Tuesday, July 5, 2011
Revisiting Step Four
The main reason I've declined, though, is that I don't feel ready to be a sponsor. I haven't completed all my step work--at least not officially (even though step work is never really done). Some folks blast through their step work and are sponsoring several people within six months of getting sober: that's just not me. I need to be much more deliberate. It seems like every time I think I figure something out, something else happens that makes me realize I had barely scratched the surface. In all honesty, I don't believe I'll be that helpful (except in a surfacey kind of way) until I have a much better understanding of my own alcoholism. Fact is, I'm still making some stupid choices in my life and learning how to be a better "reader" of alcoholics and why we do what we do.
I think I've come to understand the nature of deceitfulness pretty well, but one thing I'm just now starting to grapple with is acting out--something that alcoholics do quite a bit of. The term gets thrown around a lot. A child has a tantrum: we call it acting out. An adult has an affair: we call that acting out. An alcoholic drinks their booze: we call that acting out. It dawns on me: I'm not even really sure what acting out means.
Try googling it and you will get a ton of differing definitions.
But it seems to me "acting out" appears to mean something along these lines when most folks are using the term: somebody has powerful impulses or feelings, and despite knowing it's destructive, or at least not productive, to act on them, they do it anyway. Often the impulse or feeling has been tamped down enough and not dealt with that it overpowers them. And often there are buried feelings that are underneath what's been consciously stuffed down. To us, acting out looks childish. To them, acting out feels like the final straw, something they do when they're fed up and sick of frustration, an action that feels utterly necessary. They just want to feel better.
Almost all of my previous romantic relationships have ended because I acted out and was unable to see at the time that there was a better way.
I was one of those "serial monogamy" people who would stay in a relationship for about six years (actually it was 4 yrs, 6 yrs, 6yrs, and now Chelle and I will reach 7 years in August, yet I did my best to end it in our 4th/5th year--interesting, huh? I will say that my marriage with Chelle did not commence as an affair; thank God we have that going for us.) But typically, I ended relationships by cheating and getting involved in a new one. The cheating was always me acting out. Now I'm not taking all the blame--relationships are a two-way street--but a fair portion of the blame belongs to me. My relationships would all turn into this psychological knot of misunderstanding and miscommunication, failed expectations of each other (some of which were not vocalized by either person), needs not being met, and digging in of heels and not being able to understand where the other person was coming from at all. So both of us would feel victimized by the other and there we were, stuck. It seemed impossible to untangle the knot we'd created. Over time, I would lose the energy or will to even bother untangling it. I felt that tired.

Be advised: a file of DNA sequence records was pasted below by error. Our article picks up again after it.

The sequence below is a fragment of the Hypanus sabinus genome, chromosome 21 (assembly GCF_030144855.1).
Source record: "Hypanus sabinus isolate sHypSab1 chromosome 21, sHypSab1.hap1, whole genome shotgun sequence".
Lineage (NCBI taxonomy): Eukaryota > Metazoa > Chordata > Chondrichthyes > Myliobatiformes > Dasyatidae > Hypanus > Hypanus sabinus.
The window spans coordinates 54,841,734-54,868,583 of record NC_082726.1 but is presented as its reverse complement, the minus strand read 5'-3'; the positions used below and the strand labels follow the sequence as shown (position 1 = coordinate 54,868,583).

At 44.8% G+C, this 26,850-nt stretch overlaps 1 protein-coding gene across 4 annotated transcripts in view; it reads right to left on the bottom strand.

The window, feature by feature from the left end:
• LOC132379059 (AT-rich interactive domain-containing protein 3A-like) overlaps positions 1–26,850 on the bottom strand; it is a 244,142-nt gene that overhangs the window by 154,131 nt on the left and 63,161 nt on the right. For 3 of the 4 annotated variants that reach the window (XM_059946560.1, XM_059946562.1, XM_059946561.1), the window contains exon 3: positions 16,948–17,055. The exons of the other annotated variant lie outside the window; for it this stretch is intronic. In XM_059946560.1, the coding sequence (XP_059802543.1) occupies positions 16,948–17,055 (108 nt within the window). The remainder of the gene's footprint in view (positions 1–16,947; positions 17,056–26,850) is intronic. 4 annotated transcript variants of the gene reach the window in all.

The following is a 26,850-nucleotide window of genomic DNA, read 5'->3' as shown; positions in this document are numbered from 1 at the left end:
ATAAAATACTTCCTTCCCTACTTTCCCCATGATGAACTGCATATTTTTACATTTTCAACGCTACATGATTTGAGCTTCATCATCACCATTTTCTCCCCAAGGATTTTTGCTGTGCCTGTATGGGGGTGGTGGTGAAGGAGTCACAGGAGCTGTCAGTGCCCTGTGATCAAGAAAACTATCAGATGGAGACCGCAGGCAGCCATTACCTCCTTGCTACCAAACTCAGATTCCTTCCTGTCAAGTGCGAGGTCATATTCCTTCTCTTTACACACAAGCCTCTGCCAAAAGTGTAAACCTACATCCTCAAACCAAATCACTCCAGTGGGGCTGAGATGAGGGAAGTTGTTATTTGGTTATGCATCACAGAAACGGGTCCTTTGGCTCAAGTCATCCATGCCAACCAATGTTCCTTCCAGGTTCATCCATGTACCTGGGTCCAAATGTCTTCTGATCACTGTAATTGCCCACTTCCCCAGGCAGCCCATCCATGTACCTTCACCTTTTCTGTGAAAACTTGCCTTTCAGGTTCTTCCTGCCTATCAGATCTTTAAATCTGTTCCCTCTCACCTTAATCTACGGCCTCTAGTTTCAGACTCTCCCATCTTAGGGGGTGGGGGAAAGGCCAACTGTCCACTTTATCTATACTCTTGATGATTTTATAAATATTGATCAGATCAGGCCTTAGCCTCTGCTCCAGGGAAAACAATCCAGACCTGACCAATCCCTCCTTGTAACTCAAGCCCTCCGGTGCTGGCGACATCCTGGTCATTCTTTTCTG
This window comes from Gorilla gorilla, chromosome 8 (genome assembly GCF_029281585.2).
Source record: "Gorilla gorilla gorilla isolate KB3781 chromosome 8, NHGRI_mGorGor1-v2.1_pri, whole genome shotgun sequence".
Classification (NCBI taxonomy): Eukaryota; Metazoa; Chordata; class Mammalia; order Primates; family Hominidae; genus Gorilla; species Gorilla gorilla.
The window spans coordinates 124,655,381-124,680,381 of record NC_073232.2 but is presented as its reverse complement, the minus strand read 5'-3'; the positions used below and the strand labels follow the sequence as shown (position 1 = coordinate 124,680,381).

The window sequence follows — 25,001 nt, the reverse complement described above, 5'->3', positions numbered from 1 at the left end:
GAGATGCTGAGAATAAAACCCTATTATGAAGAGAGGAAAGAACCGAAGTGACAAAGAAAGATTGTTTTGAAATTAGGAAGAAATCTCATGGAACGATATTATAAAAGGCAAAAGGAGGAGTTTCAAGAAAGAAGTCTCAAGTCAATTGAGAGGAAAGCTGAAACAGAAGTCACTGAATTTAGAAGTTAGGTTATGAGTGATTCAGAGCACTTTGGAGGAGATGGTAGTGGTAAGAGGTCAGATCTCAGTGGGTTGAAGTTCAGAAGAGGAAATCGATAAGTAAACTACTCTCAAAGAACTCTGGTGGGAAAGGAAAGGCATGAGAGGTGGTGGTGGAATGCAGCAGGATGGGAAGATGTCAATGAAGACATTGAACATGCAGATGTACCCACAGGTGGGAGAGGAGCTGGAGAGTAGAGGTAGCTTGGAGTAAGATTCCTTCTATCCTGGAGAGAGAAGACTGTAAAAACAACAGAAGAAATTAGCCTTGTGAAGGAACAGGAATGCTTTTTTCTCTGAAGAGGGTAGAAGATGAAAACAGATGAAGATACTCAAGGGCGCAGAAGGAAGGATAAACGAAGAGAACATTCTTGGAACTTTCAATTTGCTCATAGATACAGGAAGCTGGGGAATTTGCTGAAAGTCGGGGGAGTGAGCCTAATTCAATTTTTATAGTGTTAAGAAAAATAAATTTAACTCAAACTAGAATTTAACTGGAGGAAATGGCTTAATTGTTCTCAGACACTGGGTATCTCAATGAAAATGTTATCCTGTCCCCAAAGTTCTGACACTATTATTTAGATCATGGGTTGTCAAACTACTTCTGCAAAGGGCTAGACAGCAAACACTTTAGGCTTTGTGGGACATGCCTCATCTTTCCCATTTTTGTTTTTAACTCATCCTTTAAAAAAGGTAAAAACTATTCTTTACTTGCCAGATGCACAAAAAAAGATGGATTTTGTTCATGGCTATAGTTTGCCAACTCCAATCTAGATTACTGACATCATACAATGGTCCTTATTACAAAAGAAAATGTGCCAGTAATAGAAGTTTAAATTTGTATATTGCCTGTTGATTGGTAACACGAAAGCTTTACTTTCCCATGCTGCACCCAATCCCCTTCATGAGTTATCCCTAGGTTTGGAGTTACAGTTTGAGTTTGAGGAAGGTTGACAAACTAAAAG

Then boom! Along would come another woman (and they always come along. I don't care how fat I am or how fit I am; how drunk I am or how sober I am; how together I am or how falling apart I am; the Universe sees fit to play a game of Woman Chess with me. God and I are trying to work this out together.) This woman would be everything I needed. She'd listen. She'd understand. She'd adore me. We'd have great sex. I'd look at her, look at my present relationship with the dead sex life and the huge tangled up knot, and the result was inevitable. My savior had arrived on her white horse.
It was easier to just start over again from scratch with the new woman.
And, of course, in six years, I'd be right back to where I'd been originally because I had never learned anything from the first, second, etc episodes of acting out.
When I was in the middle of it all, I could not have begun to realize how much my acting out was just a big "fuck you" thrown in the face of my previous partner. I thought it was just life, not me refusing to be a grown up and deal openly and responsibly with the normal conflicts that will arise in any relationship. Indeed, I could not have begun to articulate the buried feelings that were underneath all the anger, the tumult, and the rush of a new love.
I'm pretty sure my two biggies--hurt and fear--are somehow the culprits, but I've yet to tease it all out.
I hope I'm not making myself sound like too much of an asshole. Acting out isn't always necessarily a totally horrible thing. Acting out is a powerful learning tool. Knowing this little bit I know, I'm already finding out that with some people, ironically the only way to really know what they're feeling is to watch how they act out. We've all got friends who keep things to themselves. It may be that they themselves so are completely unaware of their own feelings (because they find their feelings unacceptable, so choose to ignore them or bottle them up) that they are unable to articulate them to you--thus, their acting out is the only way you can truly get a glimpse into what's going on inside them. Having that insight, you are then able to help them out, be a friend to them, by getting them to look at those feelings. Of course, this only works if they want to do that and want to get better.
I will be a sponsor one day--perhaps sooner rather than later. I do "get it" that sponsors receive help for themselves by working with those they sponsor. And people who are sponsors still keep their own sponsors. It's not like a military hierarchy. We're all equally in this boat together, pulling the oars.
That's one more thing I like about AA.